Populism and nationalism are two separate concepts, yet simultaneously they are deeply interconnected ideologies. Populism, as defined by Jan Mueller, is where a political leader uses anti-establishment (anti-elitist) rhetoric and also claims to be the sole representative of “the people” (anti-pluralist). Nationalism, which has much nuance in its potential definition, can be loosely defined as- some “common thing(s)” that unites a group of individuals to create a collective with a physical representation of large territory that comprises a “nation” with a “people.” In specific examples, Populism and Nationalism do exist separately from one another, but the commonalities in the definitions make it possible for populist leaders to exploit the nationalistic idenities of “the people.” Nations are founded by groups of individuals who unite together (to have a sovereign land) under some shared beliefs, location of birth, shared ethnicity, religion, language or other thing(s), and then the founding people establish “status quos” of culture, social dynamics, political views, etc… The established values of the status quo of the nation often become part of the national consciousness and is partly how a nation’s people define itself. “Nations” have their “people” and populist politicians exploit that nationalistic pride. These populist politicians will claim that they are the true representative of the nation’s people and rally them against the “elites.” The “elites” are not considered part of the “people,” which promotes xenophobia, the fear of “others,” and can potentially cause racially motivated violence. The racial violence can occur since essentially all nations are composed of multiple racial groups, which allows for some awful populist leaders to scapegoat the racial minorities either as “elites” or “not original people,” or both. Populism is such an effective political ideology because it exploits human psychology. Human beings want an enemy, they want to be considered part of a “worthy” collective, and against an “evil” outsider who is trying to destroy their “correct” way of life. Populist leaders can further sow division (and increase their chances of winning political office) by exploiting nationalistic identities. The combination of these two ideologies has potentially disastrous effects on Democracy. To demonstrate why this fear may be correct, let us analyze the Brazilian case of Jair Bolsanaro.
Bolsanaro was elected president of Brazil in 2018. Bolsonaro’s main presidential opponent, Luiz Inácio Lula da Silva, was arrested for corruption charges in 2017. “Lula” was once a highly popular president who enacted social programs that lifted much of Brazil’s poorest out of starvation and wallow, though his administrations consistently had rampant corruption, eventually leading to his own arrest in 2017 (the conviction was overturned in 2019 and Lula is running against Bolsonaro in the 2022 election). Without Lula in his way in 2018, Bolsonaro was able to claim the presidency despite his polarizing public perception. Bolsonaro is deeply sexist, racist, homophobic, transphobic, xenophobic and uses incredibly violent rhetoric. Bolsonaro was able to successfully appeal to those with both nationalistic identities and those with populist views. Bolsonaro was the “outsider” who was fighting against the genuinely corrupt elite. He represented himself as the voice of the “true” Christian Brazilians, “Let’s unite the people. Value the family, respect religions and our Judeo-Christian tradition, fight gender ideology, and preserve our values. Brazil will once again be a country free from ideological shackles.” This transphobic rhetoric plays into the nationalistic identity of Brazilians which is deeply intertwined with Christianity. Bolsonaro utilizes another dangerous form of nationalism by claiming that, “The scum of the Earth is showing up in Brazil,” this rhetoric promotes ethnic nationalism which cultivates the belief that the Brazilian people are inherently superior and therefore “others” must be excluded. Bolsonaro expertly used populist anti-elitist tactics to rally against a corrupt government, while also appealing to nationalistic sentiments by creating the opposition of “true Brazilians” by black-listing queer individuals, non-christians, and non-ethnic Brazilians. Bolsonaro used hate to secure power, and if he loses the 2022 election, then the strength of Brazilian democracy will certainly be tested. This haunting quote from Jair Bolsonaro at a campaign rally in 2022 demonstrates the threat to democracy, “There are only three alternatives for me: to be arrested; to be killed; or to be victorious. And I tell those scumbags, I will never go to jail!”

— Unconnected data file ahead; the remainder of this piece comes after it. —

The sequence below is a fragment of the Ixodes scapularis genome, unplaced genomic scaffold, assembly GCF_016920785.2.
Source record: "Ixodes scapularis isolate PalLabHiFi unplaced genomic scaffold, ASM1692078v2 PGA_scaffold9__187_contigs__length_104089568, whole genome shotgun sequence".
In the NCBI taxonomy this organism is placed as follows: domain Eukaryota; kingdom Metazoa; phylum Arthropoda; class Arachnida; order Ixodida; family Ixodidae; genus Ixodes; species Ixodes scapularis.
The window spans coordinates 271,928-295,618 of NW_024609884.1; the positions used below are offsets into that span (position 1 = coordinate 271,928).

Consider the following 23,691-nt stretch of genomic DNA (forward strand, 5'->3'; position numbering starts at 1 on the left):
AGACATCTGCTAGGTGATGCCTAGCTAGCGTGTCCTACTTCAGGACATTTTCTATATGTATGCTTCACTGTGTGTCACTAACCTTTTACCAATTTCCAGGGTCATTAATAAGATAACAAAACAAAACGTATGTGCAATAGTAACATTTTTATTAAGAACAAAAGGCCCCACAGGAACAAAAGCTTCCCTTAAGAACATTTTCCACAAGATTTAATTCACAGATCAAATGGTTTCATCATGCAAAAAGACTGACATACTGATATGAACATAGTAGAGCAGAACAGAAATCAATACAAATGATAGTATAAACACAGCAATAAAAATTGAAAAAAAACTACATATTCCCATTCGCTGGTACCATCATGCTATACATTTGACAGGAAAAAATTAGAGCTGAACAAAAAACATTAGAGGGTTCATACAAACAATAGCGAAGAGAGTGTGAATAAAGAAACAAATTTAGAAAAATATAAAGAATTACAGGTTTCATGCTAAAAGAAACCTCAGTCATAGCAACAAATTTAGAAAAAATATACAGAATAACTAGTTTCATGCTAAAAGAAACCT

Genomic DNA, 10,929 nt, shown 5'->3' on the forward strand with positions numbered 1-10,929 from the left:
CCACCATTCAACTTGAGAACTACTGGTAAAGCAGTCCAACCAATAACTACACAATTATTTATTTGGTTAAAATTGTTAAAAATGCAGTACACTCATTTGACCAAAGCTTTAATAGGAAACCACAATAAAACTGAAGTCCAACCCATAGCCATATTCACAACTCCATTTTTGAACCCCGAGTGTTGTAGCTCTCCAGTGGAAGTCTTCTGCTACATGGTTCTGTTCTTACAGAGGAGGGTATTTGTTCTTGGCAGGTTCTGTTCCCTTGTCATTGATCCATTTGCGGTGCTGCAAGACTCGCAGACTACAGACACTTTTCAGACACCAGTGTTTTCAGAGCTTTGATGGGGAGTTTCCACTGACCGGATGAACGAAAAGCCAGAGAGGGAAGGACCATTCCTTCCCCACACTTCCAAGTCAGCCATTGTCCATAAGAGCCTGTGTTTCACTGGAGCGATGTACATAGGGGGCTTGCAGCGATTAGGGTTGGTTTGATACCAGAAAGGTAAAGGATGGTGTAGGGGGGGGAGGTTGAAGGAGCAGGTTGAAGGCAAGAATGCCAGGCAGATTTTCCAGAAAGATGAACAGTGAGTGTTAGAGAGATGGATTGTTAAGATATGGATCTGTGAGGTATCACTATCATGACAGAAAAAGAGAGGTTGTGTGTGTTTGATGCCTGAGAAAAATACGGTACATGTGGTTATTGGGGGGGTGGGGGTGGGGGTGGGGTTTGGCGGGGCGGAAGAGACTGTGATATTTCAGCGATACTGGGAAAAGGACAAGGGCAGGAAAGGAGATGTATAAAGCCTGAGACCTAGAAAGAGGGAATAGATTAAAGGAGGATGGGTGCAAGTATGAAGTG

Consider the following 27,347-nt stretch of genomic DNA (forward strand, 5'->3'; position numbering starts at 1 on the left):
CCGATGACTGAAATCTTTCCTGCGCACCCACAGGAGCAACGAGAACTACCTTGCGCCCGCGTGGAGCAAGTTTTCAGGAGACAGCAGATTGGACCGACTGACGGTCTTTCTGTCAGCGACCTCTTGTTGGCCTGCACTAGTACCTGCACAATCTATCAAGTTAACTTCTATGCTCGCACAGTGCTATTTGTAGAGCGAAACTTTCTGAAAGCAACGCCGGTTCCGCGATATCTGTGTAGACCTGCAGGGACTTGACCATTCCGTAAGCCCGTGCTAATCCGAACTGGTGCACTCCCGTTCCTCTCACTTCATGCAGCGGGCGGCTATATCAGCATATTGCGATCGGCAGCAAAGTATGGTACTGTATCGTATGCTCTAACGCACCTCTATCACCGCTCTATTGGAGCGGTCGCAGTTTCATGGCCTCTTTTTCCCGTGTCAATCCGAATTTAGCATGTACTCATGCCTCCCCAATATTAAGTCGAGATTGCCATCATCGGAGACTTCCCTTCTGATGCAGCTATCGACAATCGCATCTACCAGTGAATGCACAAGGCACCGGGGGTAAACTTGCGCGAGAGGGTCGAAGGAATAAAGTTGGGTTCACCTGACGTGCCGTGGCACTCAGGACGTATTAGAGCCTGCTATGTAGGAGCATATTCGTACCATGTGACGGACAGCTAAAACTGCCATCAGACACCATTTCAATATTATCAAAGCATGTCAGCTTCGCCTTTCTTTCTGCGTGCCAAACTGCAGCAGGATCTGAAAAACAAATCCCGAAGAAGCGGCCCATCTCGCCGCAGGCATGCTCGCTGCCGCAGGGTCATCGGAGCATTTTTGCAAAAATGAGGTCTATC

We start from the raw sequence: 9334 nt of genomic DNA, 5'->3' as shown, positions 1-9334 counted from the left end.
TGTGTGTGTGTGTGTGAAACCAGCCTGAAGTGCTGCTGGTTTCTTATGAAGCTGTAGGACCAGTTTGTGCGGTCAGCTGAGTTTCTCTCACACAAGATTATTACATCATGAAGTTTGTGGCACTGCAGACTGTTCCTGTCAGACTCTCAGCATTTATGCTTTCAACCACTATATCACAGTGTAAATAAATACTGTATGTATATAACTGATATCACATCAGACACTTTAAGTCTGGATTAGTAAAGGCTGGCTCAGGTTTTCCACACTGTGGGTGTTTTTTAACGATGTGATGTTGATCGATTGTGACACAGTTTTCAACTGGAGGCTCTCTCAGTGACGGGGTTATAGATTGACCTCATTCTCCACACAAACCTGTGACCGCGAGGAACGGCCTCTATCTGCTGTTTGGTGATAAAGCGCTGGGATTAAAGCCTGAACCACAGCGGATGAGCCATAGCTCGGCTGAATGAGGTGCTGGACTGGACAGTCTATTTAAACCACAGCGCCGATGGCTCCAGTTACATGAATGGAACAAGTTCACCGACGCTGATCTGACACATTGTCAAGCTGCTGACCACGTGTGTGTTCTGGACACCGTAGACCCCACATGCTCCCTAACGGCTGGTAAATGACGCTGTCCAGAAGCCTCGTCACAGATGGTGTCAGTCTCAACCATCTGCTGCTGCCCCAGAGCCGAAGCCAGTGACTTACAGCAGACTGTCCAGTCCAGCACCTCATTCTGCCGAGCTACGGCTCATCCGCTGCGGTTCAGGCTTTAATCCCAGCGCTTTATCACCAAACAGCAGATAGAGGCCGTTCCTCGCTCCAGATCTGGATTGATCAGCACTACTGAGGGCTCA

Populism is inherently dangerous. Populist ideologies are potentially costly due to the anti-plursatic aspects of populist leaders’ views. Pluralism, the representation of the people by individuals with varying ideological beliefs, is essential to the health of democracy. Alone, populist ideologies have caused serious slides into authoritarianism, but fortunately the US has avoided that fate. As displayed by the case of Bolsonaro, when populist leaders use particular forms of nationalism, like ethnic or religious nationalism, then those nations are put at serious risk of democratic backsliding, authoritarianism and religiously/ethnically motivated violence. Nationalism is not inherently dangerous like populism, but certain forms of the ideology that promote the belief that some people are inherently superior is very problematic. Populism must be closely monitored, but so too must ethnic and religious nationalism, and how they may make populist appeals too strong.